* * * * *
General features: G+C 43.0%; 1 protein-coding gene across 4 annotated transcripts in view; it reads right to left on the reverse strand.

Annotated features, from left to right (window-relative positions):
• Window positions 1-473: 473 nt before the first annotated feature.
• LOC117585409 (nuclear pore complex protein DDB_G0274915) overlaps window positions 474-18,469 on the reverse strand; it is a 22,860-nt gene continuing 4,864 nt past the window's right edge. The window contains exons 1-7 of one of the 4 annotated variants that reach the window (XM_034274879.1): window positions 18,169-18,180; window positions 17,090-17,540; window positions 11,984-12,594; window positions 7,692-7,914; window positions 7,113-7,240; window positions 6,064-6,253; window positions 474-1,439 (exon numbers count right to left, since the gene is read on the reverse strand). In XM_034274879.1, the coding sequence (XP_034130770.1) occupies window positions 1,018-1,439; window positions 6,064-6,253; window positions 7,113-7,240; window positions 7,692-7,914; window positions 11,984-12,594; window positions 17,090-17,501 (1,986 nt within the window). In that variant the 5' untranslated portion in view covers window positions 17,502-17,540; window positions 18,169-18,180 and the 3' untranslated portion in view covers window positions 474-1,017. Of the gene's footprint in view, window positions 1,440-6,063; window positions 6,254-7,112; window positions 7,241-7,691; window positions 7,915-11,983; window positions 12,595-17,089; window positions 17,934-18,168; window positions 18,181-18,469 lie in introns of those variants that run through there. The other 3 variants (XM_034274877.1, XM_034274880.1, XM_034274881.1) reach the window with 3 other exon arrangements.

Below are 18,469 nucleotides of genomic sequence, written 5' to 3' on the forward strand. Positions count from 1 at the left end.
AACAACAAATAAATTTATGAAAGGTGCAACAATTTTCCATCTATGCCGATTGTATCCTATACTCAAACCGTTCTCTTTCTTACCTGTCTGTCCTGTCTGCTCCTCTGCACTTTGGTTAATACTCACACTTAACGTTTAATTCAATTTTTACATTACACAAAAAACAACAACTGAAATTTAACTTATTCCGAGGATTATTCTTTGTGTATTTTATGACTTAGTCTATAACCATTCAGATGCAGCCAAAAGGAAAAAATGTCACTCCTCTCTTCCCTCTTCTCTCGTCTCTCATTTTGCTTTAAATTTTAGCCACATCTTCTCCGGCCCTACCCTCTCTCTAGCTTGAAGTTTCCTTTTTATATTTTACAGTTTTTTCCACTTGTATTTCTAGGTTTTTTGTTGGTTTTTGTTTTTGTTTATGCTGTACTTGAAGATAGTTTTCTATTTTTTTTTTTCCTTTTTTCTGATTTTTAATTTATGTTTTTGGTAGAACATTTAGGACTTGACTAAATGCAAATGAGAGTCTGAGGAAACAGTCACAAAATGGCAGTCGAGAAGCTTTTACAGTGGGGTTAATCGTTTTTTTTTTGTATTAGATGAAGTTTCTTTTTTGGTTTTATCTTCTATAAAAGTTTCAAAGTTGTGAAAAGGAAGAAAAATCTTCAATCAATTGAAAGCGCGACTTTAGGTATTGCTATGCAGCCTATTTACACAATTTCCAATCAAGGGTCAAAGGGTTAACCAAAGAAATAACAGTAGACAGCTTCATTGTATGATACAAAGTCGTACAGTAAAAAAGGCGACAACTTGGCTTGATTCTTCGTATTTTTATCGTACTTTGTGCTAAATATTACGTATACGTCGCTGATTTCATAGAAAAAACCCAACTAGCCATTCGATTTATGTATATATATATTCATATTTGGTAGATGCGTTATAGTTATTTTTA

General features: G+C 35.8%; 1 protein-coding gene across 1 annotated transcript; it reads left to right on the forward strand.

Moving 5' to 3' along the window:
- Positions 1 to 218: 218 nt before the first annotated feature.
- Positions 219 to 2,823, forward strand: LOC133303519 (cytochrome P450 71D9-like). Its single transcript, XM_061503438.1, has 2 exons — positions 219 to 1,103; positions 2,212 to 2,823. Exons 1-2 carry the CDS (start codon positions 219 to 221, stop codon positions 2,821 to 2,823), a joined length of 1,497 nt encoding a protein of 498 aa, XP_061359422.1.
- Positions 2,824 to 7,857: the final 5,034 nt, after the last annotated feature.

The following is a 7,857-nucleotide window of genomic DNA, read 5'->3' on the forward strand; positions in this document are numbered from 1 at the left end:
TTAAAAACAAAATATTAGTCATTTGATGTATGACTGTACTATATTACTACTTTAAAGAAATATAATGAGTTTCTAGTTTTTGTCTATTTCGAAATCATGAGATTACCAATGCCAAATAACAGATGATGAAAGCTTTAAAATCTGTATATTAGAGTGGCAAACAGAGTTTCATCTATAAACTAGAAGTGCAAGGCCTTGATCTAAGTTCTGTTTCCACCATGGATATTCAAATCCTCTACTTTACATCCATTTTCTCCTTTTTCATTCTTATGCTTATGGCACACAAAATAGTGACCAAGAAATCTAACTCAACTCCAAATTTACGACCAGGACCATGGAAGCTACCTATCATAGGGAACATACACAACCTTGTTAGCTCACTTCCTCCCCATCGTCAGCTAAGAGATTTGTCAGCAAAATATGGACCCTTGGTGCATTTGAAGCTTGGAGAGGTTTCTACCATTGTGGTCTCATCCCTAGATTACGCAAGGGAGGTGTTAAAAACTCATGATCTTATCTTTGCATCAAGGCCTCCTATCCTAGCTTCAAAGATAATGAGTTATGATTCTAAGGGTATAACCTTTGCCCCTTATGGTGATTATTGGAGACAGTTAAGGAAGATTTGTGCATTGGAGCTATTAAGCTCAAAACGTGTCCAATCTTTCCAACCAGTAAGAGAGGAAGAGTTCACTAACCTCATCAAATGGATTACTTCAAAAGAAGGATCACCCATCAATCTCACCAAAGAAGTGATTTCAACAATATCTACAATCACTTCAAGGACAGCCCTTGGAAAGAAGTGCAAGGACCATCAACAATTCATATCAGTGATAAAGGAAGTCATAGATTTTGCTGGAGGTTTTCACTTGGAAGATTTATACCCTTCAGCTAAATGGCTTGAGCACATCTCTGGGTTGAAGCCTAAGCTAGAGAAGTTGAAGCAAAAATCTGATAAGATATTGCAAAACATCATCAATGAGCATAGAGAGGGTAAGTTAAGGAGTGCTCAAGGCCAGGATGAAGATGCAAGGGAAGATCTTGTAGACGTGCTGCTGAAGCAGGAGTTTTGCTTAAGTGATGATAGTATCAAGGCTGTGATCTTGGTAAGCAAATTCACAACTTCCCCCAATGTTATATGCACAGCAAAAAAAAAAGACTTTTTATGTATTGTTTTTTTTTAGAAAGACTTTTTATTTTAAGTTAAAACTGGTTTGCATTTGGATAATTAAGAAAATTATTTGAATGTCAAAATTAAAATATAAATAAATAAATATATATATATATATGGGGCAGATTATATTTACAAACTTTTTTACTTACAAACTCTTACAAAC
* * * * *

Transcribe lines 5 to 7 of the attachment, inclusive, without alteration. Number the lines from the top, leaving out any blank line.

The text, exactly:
Below are 18,469 nucleotides of genomic sequence, written 5' to 3' on the forward strand. Positions count from 1 at the left end.
AACAACAAATAAATTTATGAAAGGTGCAACAATTTTCCATCTATGCCGATTGTATCCTATACTCAAACCGTTCTCTTTCTTACCTGTCTGTCCTGTCTGCTCCTCTGCACTTTGGTTAATACTCACACTTAACGTTTAATTCAATTTTTACATTACACAAAAAACAACAACTGAAATTTAACTTATTCCGAGGATTATTCTTTGTGTATTTTATGACTTAGTCTATAACCATTCAGATGCAGCCAAAAGGAAAAAATGTCACTCCTCTCTTCCCTCTTCTCTCGTCTCTCATTTTGCTTTAAATTTTAGCCACATCTTCTCCGGCCCTACCCTCTCTCTAGCTTGAAGTTTCCTTTTTATATTTTACAGTTTTTTCCACTTGTATTTCTAGGTTTTTTGTTGGTTTTTGTTTTTGTTTATGCTGTACTTGAAGATAGTTTTCTATTTTTTTTTTTCCTTTTTTCTGATTTTTAATTTATGTTTTTGGTAGAACATTTAGGACTTGACTAAATGCAAATGAGAGTCTGAGGAAACAGTCACAAAATGGCAGTCGAGAAGCTTTTACAGTGGGGTTAATCGTTTTTTTTTTGTATTAGATGAAGTTTCTTTTTTGGTTTTATCTTCTATAAAAGTTTCAAAGTTGTGAAAAGGAAGAAAAATCTTCAATCAATTGAAAGCGCGACTTTAGGTATTGCTATGCAGCCTATTTACACAATTTCCAATCAAGGGTCAAAGGGTTAACCAAAGAAATAACAGTAGACAGCTTCATTGTATGATACAAAGTCGTACAGTAAAAAAGGCGACAACTTGGCTTGATTCTTCGTATTTTTATCGTACTTTGTGCTAAATATTACGTATACGTCGCTGATTTCATAGAAAAAACCCAACTAGCCATTCGATTTATGTATATATATATTCATATTTGGTAGATGCGTTATAGTTATTTTTA

General features: G+C 35.8%; 1 protein-coding gene across 1 annotated transcript; it reads left to right on the forward strand.